Posted Sat Oct 14, 2006, 6:16am Subject: Re: Crema by James Hoffmann
It crossed my mind this morning that with an article like this I should probably post a few references for my information.
"Isolationa and Characterization of a foaming fraction from hot water extracts of roasted coffee" by Marino Petracco, Luciano Navarini, Anna Abatangelo,Valentina Gombac, Elisa D'agnolo, and Flavio Zanetti
I also had conversation with various food scientists both at Illycaffe's research centre and at institutions in the UK. These are the bigger and more relevent works, though other materials were used. Any specific questions I will be happy to try my best to answer. The goal of this article is as much to generate discussion as it is to try and spread some information.
KevinCash Senior Member Joined: 21 Jul 2005 Posts: 152 Location: Columbus, OH Expertise: Pro Barista
Espresso: PID'd La Marzocco Linea 3 EE Grinder: Mazzer Major, Ditting 804 Drip: Fetco Extractor Roaster: Jeff Davis @ Cafe Brioso
Posted Sat Oct 14, 2006, 6:38am Subject: Re: Crema by James Hoffmann
As a former chemistry major and current cafe owner, I have to say that this article is a MUST read for all interested in espresso prep. I have read and re-read this article to fully visualize every aspect....and I have finally pieced together the mystery of crema production in my mind. Thanks for the science aspect of the piece.
jim_schulman Senior Member Joined: 19 Dec 2001 Posts: 3,772 Location: Chicago Expertise: I live coffee
Posted Sat Oct 14, 2006, 9:06am Subject: Re: Crema by James Hoffmann
Thanks for the article. I've often wondered why fast extractions have lighter crema than slow extractions. It's odd and wonderful that a seemingly opaque layer of crema can show the level of coffee extraction while the naked eye cannot.
macchiattomatthew Senior Member Joined: 6 Jan 2005 Posts: 17 Location: Vancouver Expertise: I live coffee
Grinder: Baratza Virtuoso Drip: Eva Solo, Bodum French Press Roaster: Popcorn popper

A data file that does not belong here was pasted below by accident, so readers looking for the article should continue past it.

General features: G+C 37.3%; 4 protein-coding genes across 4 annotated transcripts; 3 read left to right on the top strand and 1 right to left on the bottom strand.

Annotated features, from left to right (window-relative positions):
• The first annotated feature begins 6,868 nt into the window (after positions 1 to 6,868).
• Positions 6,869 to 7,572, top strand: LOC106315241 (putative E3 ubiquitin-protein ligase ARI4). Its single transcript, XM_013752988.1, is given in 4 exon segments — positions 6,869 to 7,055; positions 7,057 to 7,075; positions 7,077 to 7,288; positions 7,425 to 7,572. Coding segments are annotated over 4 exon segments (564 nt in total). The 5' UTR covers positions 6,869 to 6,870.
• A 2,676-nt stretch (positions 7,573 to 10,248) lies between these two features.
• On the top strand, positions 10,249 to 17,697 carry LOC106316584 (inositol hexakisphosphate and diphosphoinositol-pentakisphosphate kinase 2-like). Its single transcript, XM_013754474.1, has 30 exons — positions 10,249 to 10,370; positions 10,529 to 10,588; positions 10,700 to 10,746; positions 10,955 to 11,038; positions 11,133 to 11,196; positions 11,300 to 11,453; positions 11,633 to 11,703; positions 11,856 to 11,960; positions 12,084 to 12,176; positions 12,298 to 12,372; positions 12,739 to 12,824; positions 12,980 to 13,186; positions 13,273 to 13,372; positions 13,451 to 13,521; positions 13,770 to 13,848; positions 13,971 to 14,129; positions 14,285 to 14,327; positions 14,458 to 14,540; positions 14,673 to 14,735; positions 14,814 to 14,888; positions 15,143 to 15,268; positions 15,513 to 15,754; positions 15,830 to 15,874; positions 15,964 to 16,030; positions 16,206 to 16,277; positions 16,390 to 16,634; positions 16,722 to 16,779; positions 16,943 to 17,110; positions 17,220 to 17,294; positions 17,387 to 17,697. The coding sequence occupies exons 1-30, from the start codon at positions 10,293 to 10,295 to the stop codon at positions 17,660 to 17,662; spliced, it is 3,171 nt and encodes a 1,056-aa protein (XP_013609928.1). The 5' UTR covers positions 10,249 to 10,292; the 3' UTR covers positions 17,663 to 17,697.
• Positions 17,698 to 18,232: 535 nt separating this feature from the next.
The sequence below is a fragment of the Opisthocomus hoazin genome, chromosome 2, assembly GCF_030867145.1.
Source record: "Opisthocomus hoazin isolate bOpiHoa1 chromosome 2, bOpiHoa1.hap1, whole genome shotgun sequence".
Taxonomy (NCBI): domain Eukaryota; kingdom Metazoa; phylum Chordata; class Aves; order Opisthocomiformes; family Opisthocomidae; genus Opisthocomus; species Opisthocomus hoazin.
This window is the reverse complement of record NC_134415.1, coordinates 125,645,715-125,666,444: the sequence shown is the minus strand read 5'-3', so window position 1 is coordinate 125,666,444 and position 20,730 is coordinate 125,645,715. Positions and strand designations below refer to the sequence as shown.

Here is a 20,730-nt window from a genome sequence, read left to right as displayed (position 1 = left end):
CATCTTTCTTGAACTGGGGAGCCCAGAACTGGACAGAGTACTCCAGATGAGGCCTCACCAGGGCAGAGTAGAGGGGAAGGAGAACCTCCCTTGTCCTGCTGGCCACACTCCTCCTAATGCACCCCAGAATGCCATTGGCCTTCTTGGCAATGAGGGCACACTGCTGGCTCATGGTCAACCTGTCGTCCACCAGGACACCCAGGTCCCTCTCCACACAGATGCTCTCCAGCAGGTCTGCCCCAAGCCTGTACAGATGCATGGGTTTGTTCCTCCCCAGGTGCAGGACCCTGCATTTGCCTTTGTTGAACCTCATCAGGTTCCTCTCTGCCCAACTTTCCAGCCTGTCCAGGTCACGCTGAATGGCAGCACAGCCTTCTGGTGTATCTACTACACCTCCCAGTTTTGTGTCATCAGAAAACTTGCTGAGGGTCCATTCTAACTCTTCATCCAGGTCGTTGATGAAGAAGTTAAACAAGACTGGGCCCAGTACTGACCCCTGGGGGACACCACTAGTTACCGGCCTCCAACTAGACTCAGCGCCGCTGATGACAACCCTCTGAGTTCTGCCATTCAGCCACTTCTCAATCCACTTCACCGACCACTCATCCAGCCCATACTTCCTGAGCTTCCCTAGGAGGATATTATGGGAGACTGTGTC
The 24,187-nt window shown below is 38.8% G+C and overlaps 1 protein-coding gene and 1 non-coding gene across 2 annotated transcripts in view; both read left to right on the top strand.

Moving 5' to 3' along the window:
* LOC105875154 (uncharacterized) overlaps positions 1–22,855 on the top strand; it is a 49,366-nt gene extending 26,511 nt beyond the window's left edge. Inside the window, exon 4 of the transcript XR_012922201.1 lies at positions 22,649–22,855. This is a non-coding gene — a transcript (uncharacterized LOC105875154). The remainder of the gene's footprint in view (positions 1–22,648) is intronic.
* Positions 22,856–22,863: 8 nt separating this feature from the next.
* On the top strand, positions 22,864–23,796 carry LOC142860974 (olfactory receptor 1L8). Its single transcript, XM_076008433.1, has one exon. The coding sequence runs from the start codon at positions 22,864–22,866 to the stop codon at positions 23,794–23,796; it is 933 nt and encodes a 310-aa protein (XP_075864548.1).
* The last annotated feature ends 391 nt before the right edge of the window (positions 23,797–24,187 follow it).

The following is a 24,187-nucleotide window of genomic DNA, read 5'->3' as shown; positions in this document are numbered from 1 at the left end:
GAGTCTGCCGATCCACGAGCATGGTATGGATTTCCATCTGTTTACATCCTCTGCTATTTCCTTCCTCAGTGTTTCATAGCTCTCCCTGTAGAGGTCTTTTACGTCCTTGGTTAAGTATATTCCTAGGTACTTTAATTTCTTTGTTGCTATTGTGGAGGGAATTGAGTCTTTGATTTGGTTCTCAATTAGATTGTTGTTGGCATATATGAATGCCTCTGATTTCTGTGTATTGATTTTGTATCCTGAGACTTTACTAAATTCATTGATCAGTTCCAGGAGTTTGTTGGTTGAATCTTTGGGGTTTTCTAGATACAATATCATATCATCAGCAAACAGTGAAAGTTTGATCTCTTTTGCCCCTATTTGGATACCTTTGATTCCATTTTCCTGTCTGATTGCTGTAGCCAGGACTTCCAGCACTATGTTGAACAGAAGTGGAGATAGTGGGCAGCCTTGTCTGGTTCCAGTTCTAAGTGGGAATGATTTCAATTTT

Posted Sat Oct 14, 2006, 8:40pm Subject: Re: Crema by James Hoffmann
In the article, you mentioned that flecking is just fine particles of coffee on crema. Are these particles even smaller than the fines that move during the extraction? If so, is the ideal grinder perhaps one that produces dust - but just a small and controlled amount of it?
Posted Sun Oct 15, 2006, 9:47am Subject: Re: Crema by James Hoffmann
To try and answer a few questions:
JulesG - What kind of coffee are you using? Is it a very dark roast? Any idea how hot your machine is running?
macchiattomatthew - I assume the flecks are the fines that are moved during extraction, but they are something I'd like to know a lot more about. There is no doubt that an ideal grinder needs to produce a complete cross section of particle sizes. As for how small they go - seems like an article in itself!
Jasonian - Nothing to do with the study group, this was researched and written solely for coffeegeek.
Everman - It would be a nightmare to do, because trying to standardise as many things as possible would drive you nuts. Without any standardisation it would be very difficult to pinpoint the results - was it the pump, the dose, the grinder, the basket, the pre-infusion, the water flow rate, the water temp etc... etc...
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